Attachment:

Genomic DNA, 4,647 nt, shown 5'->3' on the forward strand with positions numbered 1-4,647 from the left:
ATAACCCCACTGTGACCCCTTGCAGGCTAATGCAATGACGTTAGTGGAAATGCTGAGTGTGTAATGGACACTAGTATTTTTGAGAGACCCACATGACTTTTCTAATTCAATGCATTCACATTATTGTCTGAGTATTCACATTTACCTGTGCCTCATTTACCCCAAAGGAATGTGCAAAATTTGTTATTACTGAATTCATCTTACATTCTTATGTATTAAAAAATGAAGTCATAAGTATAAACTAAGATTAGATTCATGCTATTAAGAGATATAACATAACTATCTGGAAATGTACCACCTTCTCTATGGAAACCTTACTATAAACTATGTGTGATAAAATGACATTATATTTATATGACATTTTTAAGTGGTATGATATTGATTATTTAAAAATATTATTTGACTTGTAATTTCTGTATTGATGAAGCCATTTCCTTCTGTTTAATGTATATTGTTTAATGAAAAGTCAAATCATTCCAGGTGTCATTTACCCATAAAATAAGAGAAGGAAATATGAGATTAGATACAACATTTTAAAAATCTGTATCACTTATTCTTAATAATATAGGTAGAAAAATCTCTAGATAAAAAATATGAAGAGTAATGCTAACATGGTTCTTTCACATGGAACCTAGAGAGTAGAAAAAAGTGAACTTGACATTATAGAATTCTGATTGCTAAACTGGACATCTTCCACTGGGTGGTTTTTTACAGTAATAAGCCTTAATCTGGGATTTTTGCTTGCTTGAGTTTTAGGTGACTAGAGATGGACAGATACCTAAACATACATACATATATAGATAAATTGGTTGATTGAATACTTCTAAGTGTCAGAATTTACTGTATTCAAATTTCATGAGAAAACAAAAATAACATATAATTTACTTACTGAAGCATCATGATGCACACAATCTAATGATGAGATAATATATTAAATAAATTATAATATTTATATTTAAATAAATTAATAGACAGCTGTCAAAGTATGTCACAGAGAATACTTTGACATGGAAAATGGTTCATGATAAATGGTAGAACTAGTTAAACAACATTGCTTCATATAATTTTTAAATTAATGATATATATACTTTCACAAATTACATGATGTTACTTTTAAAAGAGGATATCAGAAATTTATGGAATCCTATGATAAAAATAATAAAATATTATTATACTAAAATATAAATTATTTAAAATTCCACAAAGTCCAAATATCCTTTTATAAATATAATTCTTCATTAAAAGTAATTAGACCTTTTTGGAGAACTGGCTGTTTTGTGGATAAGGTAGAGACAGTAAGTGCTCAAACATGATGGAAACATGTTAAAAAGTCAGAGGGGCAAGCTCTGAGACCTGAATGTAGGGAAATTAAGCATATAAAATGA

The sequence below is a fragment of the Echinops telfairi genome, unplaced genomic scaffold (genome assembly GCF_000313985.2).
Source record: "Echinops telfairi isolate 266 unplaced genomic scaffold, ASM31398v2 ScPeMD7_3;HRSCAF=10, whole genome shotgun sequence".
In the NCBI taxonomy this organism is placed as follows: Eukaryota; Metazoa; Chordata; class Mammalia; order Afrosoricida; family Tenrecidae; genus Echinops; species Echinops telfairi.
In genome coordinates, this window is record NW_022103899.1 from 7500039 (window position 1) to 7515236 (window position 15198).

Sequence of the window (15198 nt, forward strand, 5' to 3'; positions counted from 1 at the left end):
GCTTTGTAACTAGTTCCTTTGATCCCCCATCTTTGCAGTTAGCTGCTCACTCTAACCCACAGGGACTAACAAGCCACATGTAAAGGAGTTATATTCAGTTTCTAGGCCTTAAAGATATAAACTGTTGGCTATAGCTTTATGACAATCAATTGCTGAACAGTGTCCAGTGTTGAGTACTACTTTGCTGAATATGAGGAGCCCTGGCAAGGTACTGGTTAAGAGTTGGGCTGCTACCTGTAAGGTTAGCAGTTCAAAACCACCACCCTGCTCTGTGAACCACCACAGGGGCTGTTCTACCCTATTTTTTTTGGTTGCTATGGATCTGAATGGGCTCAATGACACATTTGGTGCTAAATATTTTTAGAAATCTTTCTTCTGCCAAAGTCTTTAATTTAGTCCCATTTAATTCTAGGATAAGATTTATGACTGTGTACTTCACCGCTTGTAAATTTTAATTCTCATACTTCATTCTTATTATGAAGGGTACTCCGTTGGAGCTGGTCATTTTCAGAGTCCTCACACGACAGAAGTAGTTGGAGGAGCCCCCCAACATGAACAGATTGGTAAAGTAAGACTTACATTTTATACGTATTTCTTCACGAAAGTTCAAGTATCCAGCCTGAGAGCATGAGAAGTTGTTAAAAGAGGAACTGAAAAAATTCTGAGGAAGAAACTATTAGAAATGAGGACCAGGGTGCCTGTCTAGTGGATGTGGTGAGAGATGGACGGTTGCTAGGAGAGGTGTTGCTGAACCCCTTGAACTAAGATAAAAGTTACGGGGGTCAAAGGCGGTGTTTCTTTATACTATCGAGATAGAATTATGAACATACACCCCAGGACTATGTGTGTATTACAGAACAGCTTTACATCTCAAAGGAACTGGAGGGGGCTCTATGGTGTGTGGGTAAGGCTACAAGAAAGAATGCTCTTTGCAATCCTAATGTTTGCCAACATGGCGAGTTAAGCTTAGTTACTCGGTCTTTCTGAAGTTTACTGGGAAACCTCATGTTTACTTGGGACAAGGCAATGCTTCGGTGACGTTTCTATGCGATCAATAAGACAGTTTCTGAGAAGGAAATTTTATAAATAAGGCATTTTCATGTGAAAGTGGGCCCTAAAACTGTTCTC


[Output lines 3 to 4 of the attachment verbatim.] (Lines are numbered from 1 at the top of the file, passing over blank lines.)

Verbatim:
The sequence below is a fragment of the Echinops telfairi genome, unplaced genomic scaffold (genome assembly GCF_000313985.2).
Source record: "Echinops telfairi isolate 266 unplaced genomic scaffold, ASM31398v2 ScPeMD7_3;HRSCAF=10, whole genome shotgun sequence".